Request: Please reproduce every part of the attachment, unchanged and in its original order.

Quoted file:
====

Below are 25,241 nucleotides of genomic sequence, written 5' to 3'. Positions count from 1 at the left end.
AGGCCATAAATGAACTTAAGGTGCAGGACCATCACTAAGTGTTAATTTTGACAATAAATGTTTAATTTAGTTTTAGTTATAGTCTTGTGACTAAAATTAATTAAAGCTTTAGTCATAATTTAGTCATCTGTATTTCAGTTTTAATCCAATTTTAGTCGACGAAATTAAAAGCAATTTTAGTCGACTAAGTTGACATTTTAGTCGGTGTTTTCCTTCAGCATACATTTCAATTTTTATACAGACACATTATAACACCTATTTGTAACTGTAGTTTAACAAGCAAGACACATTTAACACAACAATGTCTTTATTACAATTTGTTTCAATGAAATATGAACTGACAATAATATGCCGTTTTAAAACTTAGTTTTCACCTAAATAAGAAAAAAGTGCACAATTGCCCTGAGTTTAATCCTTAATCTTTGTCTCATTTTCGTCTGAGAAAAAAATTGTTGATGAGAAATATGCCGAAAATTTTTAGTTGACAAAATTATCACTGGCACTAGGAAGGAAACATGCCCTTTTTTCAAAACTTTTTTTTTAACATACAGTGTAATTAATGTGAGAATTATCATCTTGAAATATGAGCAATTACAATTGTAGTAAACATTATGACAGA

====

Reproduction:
Below are 25,241 nucleotides of genomic sequence, written 5' to 3'. Positions count from 1 at the left end.
AGGCCATAAATGAACTTAAGGTGCAGGACCATCACTAAGTGTTAATTTTGACAATAAATGTTTAATTTAGTTTTAGTTATAGTCTTGTGACTAAAATTAATTAAAGCTTTAGTCATAATTTAGTCATCTGTATTTCAGTTTTAATCCAATTTTAGTCGACGAAATTAAAAGCAATTTTAGTCGACTAAGTTGACATTTTAGTCGGTGTTTTCCTTCAGCATACATTTCAATTTTTATACAGACACATTATAACACCTATTTGTAACTGTAGTTTAACAAGCAAGACACATTTAACACAACAATGTCTTTATTACAATTTGTTTCAATGAAATATGAACTGACAATAATATGCCGTTTTAAAACTTAGTTTTCACCTAAATAAGAAAAAAGTGCACAATTGCCCTGAGTTTAATCCTTAATCTTTGTCTCATTTTCGTCTGAGAAAAAAATTGTTGATGAGAAATATGCCGAAAATTTTTAGTTGACAAAATTATCACTGGCACTAGGAAGGAAACATGCCCTTTTTTCAAAACTTTTTTTTTAACATACAGTGTAATTAATGTGAGAATTATCATCTTGAAATATGAGCAATTACAATTGTAGTAAACATTATGACAGA